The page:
Today's Amazon Gold Box includes flash drives, SDDs, and SD Cards, all at deep discounts and from a brand no one has any doubts about. Dig in to the full selection or check out our picks below. [Amazon]
SanDisk Extreme 64GB Flash Drive | $50
SanDisk Extreme 32GB SDHC Memory Card | $25
SanDisk Extreme 480GB SSD | $280
This Gold Box is the highlight of today's tech deals, but check out today's Kotaku Deals for a few other things and of course lots of gaming deals.
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Say hi to Dick Talens, co-founder of Fitocracy and a nutritional/fitness coach who specializes in helping people achieve their fitness goals. Earlier this year, Dick lent his expertise on failed resolutions, and today, he's here to make sure you don't fail in the first place if your willpower doesn't work! Have questions on making (and keeping) your health and fitness goals in 2014? Ask away—Dick is here for the next hour.
Drawers get messy if you don't organize them, but most trays offer little-to-no versatility and you have to find one that fits the exact size you need. Made Smart created a series of interlocking storage bins to solve that problem, so you can build your own modular drawer organizer as it best suits your needs.
In the standard eight piece set, you get three mini bins (for binder clips, paper clips, etc.), three long and skinny bins (for things like pens and pencils), and two large bins (for everything else). Little latches on the sides of each bin allows you to attach them to the others and create a tray that suits your needs and fits your drawer. It's a very simple idea but it makes getting everything in its right place much easier.
It takes time to do anything worthwhile, but thankfully, we don't need it all in one chunk. So this year, forget about the year as a whole. Forget about months and forget about weeks.
Focus on days.
This post originally appeared on Austin Kleon's blog.
The day is the only unit of time that I can really get my head around. Seasons change, weeks are completely human-made, but the day has a rhythm. The sun goes up; the sun goes down. I can handle that.
There's a reason many recovering alcoholics adopt "one day at a time" as their way of being. Here's Richard Walker in Twenty-Four Hours A Day:
Anyone can fight the battles of just one day. It is only when you and I add the battles of those two awful eternities, yesterday and tomorrow, that we break down. It is not the experience of today that drives us mad. It is the remorse or bitterness for something that happened yesterday or the dread of what tomorrow may bring. Let us therefore do our best to live but one day at a time.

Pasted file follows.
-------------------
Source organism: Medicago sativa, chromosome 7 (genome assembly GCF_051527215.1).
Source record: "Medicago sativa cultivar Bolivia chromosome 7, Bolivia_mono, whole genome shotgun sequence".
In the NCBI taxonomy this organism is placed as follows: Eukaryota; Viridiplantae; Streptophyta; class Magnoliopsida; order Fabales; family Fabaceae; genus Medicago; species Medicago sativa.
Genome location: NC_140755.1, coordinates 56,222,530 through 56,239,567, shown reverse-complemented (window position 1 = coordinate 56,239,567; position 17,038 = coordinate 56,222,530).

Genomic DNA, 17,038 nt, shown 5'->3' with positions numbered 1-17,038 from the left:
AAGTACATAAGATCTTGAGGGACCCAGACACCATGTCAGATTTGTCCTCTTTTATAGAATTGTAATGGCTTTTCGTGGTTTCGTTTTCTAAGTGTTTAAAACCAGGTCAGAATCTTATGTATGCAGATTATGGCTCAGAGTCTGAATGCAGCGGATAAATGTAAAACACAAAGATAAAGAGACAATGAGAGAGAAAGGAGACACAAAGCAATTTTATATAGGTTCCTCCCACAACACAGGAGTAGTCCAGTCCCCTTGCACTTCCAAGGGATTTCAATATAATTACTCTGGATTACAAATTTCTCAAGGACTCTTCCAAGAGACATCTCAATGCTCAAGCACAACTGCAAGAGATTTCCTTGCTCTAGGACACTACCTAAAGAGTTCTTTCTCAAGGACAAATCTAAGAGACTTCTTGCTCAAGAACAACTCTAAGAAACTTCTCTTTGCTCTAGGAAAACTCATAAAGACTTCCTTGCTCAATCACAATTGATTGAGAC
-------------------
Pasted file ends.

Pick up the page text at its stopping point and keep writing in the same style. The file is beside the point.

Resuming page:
Building a body of work (or a life) is all about the slow accumulation of a day's worth of effort over time. Writing a page each day doesn't seem like much, but do it for 365 days and you have enough to fill a novel.
The comedian Jerry Seinfeld has a calendar method that helps him stick to his daily joke writing. He suggests that you get a wall calendar that shows you the whole year. Then, you break your work into daily chunks. Each day, when you're finished with your work, make a big fat X in the day's box. Every day, instead of just getting work done, your goal is to just fill a box. "After a few days you'll have a chain. Just keep at it and the chain will grow longer every day. You'll like seeing that chain, especially when you get a few weeks under your belt. Your only job next is to not break the chain."
Every day, no matter what, I make a poem and post it online. Most days they're mediocre, some days they're great, and some days they're awful. (Jerry Garcia: "You go diving for pearls every night but sometimes you end up with clams.") But it doesn't matter to me whether the day's poem was good or not, what matters is that it got done. I did the work. I didn't break the chain. If I have a shitty day, I go to sleep and know that tomorrow I get to take another whack at it.
The past couple of months, I haven't worried too much about keeping a calendar, because I've got myself pretty well trained. But there's always the temptation to skip a day, so when I moved into a new studio space last week, one of the first things I did was hang (a modified version) of one of these workplace safety scoreboard signs on the wall. We'll see how long of a streak I can go on.
Anyways, if you make a New Year's resolution, make it this: something small, every day.
Figure out what your little daily chunk of work is, and every day, no matter what, make sure it gets done.
Don't say you don't have enough time. We're all busy, but we all get 24 hours a day. People often ask me, "How do you find the time for the work?" And I answer, "I look for it." You find time the same place you find spare change: in the nooks and crannies. You find it in the cracks between the big stuff—your commute, your lunch break, the few hours after your kids go to bed. You might have to miss an episode of your favorite TV show, you might have to miss an hour of sleep, but you can find the time to work if you look for it.
What I usually recommend: get up early. Get up early and work for a couple hours on the thing you really care about. When you're done, go about your day: go to school, go to your job, make your family breakfast, whatever. Your teacher or your boss or your kids can't take your work away from you, because you already did it. And you know you'll get to do it tomorrow morning, as long as you make it through today.
Do the work every day. Fill the boxes on your calendar. Don't break the chain.
And should you start to despair at your progress, always keep in mind the words of Harvey Pekar: "Every day is a new deal. Keep working and maybe something will turn up."
Happy New Year.